Something to look forward to: It’s not just smartphones that could be profit from thinner and lighter lenses, either. Lighter drones could fly for longer between charges and improved night vision goggles would certainly benefit soldiers on the battlefield.
Smartphone cameras have reached a level of performance that some thought was simply unattainable given the tiny amount of real estate to work with. Numerous advancements have made today’s camera systems a reality including the use of multiple lenses and cringe-worthy camera bumps. Recent trends suggest the camera bump is only going to get gaudier but the University of Utah has other plans.
Electrical and computer engineering researchers at the school have developed a new type of optical lens that is significantly thinner and lighter than conventional lenses. Whereas traditional smartphone camera lenses are a few millimeters thick, this new creation is only a few microns thick.
As electrical and computer engineering associate professor Rajesh Menon highlights, it is a hundred times lighter and a thousand times thinner. “The performance can be as good as conventional lenses,” he said.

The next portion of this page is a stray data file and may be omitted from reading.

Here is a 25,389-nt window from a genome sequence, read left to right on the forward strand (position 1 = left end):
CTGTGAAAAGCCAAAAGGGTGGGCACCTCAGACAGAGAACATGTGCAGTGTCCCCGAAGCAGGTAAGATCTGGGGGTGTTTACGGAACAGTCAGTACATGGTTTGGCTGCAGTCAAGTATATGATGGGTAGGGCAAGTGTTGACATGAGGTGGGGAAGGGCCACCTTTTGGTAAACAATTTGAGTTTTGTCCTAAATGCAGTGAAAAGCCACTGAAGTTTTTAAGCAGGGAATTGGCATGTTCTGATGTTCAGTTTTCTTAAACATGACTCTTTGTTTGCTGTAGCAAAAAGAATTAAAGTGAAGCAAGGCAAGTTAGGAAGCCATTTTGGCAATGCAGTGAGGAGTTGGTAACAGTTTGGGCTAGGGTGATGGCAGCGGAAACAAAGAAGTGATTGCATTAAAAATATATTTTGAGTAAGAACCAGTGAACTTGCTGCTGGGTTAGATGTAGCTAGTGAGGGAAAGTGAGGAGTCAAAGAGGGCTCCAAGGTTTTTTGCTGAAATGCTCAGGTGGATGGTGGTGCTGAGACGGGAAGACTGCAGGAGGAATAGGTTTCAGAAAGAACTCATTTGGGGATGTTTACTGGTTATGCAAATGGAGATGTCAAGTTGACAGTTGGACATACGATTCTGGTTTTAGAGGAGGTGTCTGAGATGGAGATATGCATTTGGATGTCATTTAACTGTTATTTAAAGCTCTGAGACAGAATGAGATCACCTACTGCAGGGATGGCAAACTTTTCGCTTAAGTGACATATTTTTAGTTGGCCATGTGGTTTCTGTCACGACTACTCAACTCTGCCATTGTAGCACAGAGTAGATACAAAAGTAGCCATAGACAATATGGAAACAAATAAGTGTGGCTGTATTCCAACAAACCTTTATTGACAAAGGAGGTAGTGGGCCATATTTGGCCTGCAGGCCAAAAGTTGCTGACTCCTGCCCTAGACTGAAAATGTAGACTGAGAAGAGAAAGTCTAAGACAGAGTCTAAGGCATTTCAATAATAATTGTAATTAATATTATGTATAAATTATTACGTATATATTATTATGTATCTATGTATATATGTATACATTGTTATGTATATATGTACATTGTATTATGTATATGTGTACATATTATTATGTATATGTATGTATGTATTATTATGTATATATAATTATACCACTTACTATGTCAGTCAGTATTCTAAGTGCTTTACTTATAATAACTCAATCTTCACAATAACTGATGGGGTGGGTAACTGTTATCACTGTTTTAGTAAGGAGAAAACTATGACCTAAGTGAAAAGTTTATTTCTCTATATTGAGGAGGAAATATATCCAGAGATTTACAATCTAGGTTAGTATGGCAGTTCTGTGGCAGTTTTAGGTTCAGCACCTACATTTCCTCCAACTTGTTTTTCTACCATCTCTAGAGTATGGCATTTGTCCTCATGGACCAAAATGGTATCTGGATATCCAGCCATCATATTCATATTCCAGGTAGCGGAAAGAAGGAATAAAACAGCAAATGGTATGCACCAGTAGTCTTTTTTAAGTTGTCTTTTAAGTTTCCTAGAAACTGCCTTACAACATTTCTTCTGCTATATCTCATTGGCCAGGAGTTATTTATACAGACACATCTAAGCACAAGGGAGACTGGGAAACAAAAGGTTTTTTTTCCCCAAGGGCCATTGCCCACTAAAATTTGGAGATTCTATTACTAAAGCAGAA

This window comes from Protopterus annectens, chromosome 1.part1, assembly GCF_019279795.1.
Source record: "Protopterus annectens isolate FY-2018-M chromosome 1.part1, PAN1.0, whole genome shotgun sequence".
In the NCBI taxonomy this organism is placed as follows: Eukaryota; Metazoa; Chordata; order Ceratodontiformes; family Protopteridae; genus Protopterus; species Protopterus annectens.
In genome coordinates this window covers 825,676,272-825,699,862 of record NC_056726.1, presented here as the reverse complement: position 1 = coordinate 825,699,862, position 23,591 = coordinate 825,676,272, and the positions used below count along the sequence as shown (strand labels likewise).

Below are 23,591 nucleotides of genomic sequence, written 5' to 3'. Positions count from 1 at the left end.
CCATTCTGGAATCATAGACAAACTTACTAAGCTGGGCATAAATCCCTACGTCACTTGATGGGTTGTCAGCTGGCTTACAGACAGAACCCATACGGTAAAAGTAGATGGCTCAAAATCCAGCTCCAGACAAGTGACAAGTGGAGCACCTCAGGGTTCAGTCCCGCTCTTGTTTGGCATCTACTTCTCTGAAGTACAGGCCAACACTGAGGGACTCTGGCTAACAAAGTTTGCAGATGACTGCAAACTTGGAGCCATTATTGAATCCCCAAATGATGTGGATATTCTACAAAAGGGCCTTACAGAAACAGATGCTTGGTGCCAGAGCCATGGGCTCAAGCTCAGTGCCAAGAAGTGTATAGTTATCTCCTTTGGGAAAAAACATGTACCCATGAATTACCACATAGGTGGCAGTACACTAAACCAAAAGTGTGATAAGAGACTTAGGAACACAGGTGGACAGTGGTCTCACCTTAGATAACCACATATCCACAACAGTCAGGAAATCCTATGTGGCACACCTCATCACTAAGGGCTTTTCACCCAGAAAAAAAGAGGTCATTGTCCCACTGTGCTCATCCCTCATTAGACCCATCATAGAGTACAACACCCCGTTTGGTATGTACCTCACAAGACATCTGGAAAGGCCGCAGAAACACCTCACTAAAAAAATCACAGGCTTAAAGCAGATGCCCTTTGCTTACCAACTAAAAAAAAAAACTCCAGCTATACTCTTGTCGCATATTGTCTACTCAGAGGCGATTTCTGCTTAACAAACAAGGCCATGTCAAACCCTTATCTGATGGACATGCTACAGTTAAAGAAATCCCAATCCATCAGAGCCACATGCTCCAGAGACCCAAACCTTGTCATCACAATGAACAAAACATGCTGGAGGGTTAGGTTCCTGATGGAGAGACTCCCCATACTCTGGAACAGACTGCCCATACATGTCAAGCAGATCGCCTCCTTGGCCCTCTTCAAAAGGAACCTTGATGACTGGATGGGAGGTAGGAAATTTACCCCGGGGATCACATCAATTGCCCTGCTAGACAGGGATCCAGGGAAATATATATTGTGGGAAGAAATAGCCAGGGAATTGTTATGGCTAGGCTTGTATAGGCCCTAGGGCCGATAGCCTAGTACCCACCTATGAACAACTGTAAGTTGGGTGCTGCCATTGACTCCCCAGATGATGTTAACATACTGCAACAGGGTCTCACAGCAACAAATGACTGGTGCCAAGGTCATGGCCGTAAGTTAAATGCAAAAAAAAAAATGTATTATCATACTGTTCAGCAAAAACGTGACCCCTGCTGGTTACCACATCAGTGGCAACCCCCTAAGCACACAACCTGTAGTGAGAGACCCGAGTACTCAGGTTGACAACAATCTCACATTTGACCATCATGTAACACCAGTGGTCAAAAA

How did they accomplish this, you ask? By fundamentally redesigning their lens to be flat instead of curved like a conventional lens through the use of many microstructures that bend light in the correct direction at the image sensor. “You can think of these microstructures as very small pixels of a lens,” Menon said. “They’re not a lens by themselves but all working together to act as a lens.”
The benefits don’t end there, however, as this new type of lens could also be cheaper to manufacture because it can be constructed from plastic instead of glass.
The team’s research is featured in the latest edition of Proceedings of the National Academy of Sciences for those interested in digging a bit deeper.
Masthead credit: iPhone 11 by Hadrian